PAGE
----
capital investment approaching $200 billion and nearly 200,000 cellular
transmission sites, according to the Cellular Telecommunications &
Internet Association. And each of those cellular towers covers a much
broader area than a Wi-Fi hot spot. Globally, cell phone penetration is
At the same time, 3G networks take the established cellular
infrastructure and boost transmission rates so they can be used for
high-speed data access, not just voice transmissions. Earlier generations
were similar to dial-up Internet connections. However, 3G is more like
DSL. While this is still slower than what Wi-Fi or wired Ethernet offer,
it is more than adequate for most users, particularly those accessing the
network though a smartphone, PDA, blackberry or other device with limited
screen size and processing power.
”Unless you are using a laptop with a cellular card, you are probably
not going to see any speed difference between 3G and Wi-Fi,” says Nogee.
There already are 50 million 3G subscribers worldwide, mainly in Japan
and EU. But the trend now is starting to catch on in the U.S.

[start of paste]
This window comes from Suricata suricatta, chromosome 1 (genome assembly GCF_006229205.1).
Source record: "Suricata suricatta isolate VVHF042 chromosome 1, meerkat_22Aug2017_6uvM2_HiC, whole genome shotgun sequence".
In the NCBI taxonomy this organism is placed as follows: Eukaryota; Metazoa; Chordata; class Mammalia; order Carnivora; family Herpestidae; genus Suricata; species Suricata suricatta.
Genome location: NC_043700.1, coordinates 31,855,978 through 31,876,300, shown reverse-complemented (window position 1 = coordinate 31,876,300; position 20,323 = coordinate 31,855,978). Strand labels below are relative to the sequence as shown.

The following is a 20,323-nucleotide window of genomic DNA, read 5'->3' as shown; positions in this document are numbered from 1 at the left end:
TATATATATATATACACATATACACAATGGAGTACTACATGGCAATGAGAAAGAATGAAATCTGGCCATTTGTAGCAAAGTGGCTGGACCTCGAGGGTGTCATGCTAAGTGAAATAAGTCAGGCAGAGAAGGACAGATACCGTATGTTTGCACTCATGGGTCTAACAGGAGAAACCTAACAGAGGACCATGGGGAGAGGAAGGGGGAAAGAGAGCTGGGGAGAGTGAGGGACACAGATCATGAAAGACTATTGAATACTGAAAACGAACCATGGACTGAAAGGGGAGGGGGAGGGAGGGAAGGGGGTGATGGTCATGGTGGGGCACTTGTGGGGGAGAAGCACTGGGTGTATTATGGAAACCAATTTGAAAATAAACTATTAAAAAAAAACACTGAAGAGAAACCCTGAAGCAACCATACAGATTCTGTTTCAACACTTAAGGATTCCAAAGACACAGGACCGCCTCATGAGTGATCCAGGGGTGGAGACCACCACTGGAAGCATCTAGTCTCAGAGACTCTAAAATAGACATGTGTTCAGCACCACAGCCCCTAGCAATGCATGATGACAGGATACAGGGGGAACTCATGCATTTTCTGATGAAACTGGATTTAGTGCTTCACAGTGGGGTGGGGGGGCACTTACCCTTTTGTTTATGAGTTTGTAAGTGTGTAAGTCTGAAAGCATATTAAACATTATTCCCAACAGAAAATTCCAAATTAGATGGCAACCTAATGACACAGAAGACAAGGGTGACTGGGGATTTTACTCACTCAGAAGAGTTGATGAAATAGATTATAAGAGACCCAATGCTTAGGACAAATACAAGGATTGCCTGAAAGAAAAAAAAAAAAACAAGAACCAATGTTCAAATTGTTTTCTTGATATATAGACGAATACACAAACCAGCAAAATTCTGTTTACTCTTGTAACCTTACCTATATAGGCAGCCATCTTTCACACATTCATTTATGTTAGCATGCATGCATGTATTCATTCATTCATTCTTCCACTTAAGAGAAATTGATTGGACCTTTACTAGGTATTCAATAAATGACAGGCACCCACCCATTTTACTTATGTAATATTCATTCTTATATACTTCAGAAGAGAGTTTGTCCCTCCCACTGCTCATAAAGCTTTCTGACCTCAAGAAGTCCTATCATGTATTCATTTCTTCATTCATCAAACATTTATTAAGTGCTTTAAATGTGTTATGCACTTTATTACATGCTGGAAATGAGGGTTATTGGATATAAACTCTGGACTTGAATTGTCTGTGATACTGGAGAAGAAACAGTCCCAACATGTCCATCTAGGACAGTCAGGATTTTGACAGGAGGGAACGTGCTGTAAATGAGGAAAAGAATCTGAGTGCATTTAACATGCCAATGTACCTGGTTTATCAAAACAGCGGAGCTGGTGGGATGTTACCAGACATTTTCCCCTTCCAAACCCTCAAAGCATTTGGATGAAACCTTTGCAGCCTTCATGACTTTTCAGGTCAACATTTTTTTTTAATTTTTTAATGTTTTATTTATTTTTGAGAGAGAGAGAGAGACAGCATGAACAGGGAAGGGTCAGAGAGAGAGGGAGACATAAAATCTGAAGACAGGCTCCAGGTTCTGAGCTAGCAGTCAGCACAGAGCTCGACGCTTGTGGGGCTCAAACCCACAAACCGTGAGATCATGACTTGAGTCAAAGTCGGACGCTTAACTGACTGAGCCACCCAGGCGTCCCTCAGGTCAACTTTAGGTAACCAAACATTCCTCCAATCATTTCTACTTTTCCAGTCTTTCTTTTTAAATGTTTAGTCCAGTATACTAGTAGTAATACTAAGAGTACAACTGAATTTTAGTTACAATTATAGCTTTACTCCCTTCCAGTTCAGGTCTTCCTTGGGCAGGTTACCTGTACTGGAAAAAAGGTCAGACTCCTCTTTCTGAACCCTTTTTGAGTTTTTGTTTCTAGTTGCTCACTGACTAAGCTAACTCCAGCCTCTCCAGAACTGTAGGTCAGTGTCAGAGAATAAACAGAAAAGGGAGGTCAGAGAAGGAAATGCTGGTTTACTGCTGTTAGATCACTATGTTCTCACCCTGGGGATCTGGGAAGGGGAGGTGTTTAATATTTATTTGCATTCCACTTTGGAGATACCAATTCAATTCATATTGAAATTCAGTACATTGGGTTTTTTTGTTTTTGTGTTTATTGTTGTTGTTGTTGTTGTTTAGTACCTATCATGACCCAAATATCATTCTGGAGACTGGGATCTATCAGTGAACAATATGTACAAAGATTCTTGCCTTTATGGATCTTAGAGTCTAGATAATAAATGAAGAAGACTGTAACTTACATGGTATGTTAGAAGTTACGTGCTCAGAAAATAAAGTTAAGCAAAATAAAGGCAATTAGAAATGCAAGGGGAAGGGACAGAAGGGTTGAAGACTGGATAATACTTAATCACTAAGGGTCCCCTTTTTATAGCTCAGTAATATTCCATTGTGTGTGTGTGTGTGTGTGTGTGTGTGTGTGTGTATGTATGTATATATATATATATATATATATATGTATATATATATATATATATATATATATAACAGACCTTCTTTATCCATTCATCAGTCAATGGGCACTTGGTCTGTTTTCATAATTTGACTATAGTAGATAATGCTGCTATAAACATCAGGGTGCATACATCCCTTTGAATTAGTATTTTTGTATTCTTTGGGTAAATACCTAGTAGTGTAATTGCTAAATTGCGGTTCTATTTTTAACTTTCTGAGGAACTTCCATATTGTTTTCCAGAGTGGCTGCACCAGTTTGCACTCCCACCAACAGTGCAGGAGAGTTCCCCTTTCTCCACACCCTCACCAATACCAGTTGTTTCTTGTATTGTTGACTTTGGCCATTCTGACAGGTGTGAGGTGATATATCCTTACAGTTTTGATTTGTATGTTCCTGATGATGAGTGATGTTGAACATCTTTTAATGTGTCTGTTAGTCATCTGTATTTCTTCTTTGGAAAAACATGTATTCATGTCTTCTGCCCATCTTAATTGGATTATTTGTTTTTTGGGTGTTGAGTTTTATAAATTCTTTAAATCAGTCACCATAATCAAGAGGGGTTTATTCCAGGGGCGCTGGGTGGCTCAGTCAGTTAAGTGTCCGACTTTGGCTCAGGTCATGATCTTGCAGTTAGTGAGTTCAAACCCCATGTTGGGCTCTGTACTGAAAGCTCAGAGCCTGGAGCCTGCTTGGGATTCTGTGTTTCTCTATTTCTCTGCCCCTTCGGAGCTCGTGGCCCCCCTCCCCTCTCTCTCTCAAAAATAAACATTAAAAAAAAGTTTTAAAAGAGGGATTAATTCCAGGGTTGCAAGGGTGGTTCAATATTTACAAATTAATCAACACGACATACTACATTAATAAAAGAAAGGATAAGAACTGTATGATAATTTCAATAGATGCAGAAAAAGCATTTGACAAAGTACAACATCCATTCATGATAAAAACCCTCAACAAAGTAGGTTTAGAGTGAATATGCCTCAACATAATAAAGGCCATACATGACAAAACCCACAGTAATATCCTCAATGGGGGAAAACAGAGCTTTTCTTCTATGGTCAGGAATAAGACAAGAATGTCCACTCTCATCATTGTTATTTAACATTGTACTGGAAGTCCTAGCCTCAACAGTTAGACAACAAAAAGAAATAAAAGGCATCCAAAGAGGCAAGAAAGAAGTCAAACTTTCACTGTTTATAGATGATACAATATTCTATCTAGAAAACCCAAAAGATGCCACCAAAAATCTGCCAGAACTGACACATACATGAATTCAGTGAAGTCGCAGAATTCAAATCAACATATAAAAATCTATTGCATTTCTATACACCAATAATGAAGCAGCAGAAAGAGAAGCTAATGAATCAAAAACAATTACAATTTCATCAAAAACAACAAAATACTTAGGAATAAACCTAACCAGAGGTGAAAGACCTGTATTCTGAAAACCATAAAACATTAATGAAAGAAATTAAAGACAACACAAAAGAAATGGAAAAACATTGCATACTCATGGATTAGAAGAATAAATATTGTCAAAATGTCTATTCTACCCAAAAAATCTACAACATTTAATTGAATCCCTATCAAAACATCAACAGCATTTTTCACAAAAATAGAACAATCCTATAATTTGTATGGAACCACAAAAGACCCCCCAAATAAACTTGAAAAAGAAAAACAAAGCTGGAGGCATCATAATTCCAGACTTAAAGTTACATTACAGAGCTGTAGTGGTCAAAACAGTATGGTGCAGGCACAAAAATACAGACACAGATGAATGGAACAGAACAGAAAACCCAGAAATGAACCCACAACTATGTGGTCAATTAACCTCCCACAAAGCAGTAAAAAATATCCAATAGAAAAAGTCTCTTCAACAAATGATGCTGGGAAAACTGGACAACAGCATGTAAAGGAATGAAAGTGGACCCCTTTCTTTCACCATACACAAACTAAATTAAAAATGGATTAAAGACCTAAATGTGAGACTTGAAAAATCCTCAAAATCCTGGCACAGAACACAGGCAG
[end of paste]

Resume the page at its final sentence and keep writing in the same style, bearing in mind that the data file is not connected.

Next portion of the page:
Sprint is finishing the roll-out of its EV-DO network (400Kbps to
700Kbps) in most metropolitan areas. Cingular uses a competing technology
called Enhanced Data rates for GSM Evolution (EDGE). Its network
deployment is nearly complete, but its data rate only averages about 135
Kbps. In the meantime, it has begun deployment of a newer network called
UMTS (Universal Mobile Telecommunications System) with twice the
performance. It will have it available in most major areas by the end of
As these 3G networks become broadly available, people will start to use
them for more than just downloading ringtones, checking stock prices or
finding out the latest sports results. UPS, for example, uses an EV-DO
network to give 4,500 sales reps access to its customer relationship
management (CRM) system.
”Our sales representatives spend nearly all of their time on the road,”
says Sheila Dunn, senior director for CRM technology at UPS. ”We wanted
to provide them with the tools they need to be more effective when